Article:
Parallel Operation of Thyristors
The need to connect thyristors in parallel arises when the current or over current to be handled by the apparatus or equipment exceeds the rating of a single thyristor. Thyristors can be connected directly in parallel with each other if they have identical forward V-I characteristics. This is rarely the case unless very special selection of the thyristors is made to ensure good current sharing during normal load and under overload and faulty conditions.
The shape of the forward voltage of thyristors makes it difficult for them to achieve good sharing without assistance, as even quite a small voltage drop difference can result in a wide difference of load current, as shown in Figure 31 shows the sharing of current between two parallel connected thyristors of same type.
Figure 31 (b) illustrates that for the same voltage drop VT, SCRT2 shares a rated current I2, whereas SCR T1 carries a current I1 much less than the rated current I2. Total rated current of the parallel unit is (I1 + I2) instead of 2I2. This unequal distribution of current in parallel connected thyristors leads to a thermal-runaway problem. For example, thyristor T2 in Figure 31 carries more current than the thyristor T1. Due to large forward, current, its internal power dissipation will be more, thereby raising its junction temperature and reducing the dynamic resistance. This, in turn, will increase the current shared by SCR T2 and the process becomes repetitive. The cumulative increase in current results in permanent damage to the SCR T2, followed by the burning of SCR T1. Therefore, all SCRs must operate at the same temperature when used in parallel connection. This can be done by a common heat-sink.
The unequal distribution of current in a parallel unit is also caused by the inductive effect of current carrying conductors. When SCRs are arranged unsymmetrically, the one which have more inductance due to more flux linkages, less current flows through it. This unequal current distribution
can be avoided by mounting the SCRs symmetrically on the heat-sink.
The difference in the turn-on characteristics can also influence the operation of thyristors in parallel. Differences in finger-voltages (the minimum forward anode voltage at which an SCR can be successfully turned-on with a trigger signal of sufficient magnitude) may prohibit the SCR with highest turn-on voltages to trigger. This is explained in Figure 32. If SCRT1 is directly connected in parallel with SCRT2 having identical characteristics, SCRT2 will never turn-on in application requiring zero voltage triggering. When SCRT1 is switched ON, the anode voltage of SCRT2 would be that of the on-state voltage of SCRT1 and consequently, it will never equal or exceed the minimum required anode voltage to trigger SCR T2 even if the width of the trigger pulse is greater than the delaytime of the SCR T2. Hence, it is very essential that in direct paralleling of SCRs, the forward characteristic of each and every SCR must be properly matched. Matched thyristors are generally available for direct parallel operation.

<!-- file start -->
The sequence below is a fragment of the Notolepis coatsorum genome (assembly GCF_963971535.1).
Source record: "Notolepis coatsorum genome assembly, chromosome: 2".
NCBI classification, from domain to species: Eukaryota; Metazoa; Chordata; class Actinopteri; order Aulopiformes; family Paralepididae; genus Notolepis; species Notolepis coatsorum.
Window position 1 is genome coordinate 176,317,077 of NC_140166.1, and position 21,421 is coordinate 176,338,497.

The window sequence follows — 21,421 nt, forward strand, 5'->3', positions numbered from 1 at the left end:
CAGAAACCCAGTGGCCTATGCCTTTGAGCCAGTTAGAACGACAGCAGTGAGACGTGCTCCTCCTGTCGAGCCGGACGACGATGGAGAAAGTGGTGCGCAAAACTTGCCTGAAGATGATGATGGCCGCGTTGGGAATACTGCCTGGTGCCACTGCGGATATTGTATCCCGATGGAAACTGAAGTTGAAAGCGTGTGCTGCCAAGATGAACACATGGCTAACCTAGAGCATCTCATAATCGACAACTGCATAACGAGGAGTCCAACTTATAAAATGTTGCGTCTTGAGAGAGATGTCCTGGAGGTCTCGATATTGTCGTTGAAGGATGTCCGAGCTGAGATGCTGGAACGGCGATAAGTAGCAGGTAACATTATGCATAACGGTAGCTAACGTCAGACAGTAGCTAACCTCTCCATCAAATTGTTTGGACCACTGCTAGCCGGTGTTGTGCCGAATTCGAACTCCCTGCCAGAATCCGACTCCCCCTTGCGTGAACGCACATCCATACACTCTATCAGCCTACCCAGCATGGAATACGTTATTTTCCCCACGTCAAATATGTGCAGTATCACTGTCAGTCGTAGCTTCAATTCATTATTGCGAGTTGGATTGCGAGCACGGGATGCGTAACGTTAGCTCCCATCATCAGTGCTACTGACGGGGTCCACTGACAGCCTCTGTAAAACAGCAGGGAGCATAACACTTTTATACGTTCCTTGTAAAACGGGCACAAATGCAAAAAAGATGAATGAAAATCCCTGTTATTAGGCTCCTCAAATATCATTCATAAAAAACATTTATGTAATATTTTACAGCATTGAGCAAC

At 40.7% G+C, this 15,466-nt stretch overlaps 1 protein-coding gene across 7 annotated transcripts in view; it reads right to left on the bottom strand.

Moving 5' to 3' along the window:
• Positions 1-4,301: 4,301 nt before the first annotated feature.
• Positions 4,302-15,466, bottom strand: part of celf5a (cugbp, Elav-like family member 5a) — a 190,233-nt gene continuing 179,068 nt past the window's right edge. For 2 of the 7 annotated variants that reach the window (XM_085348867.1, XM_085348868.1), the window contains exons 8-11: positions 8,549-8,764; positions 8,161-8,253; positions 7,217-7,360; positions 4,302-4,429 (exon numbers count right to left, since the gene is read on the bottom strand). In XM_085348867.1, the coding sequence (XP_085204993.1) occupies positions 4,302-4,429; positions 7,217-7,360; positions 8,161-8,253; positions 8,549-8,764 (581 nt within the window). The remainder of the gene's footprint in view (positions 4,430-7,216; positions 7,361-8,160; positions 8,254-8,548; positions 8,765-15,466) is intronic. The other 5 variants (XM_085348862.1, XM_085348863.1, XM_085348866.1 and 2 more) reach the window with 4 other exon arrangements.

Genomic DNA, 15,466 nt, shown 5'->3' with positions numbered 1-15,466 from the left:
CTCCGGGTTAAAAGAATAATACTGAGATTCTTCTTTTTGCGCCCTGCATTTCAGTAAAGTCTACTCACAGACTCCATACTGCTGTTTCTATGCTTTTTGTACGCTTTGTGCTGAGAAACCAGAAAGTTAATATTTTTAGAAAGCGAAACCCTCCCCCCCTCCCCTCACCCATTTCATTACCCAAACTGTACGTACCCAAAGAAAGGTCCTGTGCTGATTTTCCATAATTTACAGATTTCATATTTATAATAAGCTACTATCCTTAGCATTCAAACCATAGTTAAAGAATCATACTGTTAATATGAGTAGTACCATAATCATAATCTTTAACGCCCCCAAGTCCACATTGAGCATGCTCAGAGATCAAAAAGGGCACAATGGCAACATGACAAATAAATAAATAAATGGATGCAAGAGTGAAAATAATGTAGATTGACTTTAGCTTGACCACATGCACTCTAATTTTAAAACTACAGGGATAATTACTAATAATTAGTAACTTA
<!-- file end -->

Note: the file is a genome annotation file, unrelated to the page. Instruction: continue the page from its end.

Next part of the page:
Methods For Ensuring Proper Current Sharing: In d.c. circuits, a series resistor R may be added to each arm of the parallel arrangement to improve the sharing of current. To force steady state current sharing, the resistors are connected as shown in Figure 33. In other words, due to the connection of series resistor, the difference in the value of dynamic resistance RT of thyristors is compensated.
If the two thyristors are of identical rating, then the two external series resistors R1 and R2 are chosen such that the total voltage drops are equal. If two SCRs of different forward current ratings IT1 and IT2 are to be operated in parallel, then the same resistance R can be used for both units to ensure proper current sharing by the SCRs. Obviously, such a addition of resistance affects overall efficiency and regulation.
Current sharing with reactors is a more efficient method than with resistors. In an a.c. circuit, the current distribution can be made more uniform by the magnetic coupling of the parallel paths as shown in Figure 34. Figure 34 shows a 1:1 ratio reactor in bucking connection for two SCRs in parallel operation.
If currents IT1 and IT2 are equal, then the voltage drop in the reactor will be zero because of the mutual cancellation of flux linkages in the coils. If the current through SCR T1 tends to increase above the current through SCR T2 (i.e., IT1 > IT2), a counter EMF will be induced proportional to the unbalanced current and tends to reduce the current through SCRT1. At the same time, a boosting voltage is induced in series with SCR T2, increasing the current flow through the SCR T2. The most important magnetic requirements of such a reactor are high saturation and low residual flux densities in order to provide as great a change in total flux each cycle as possible.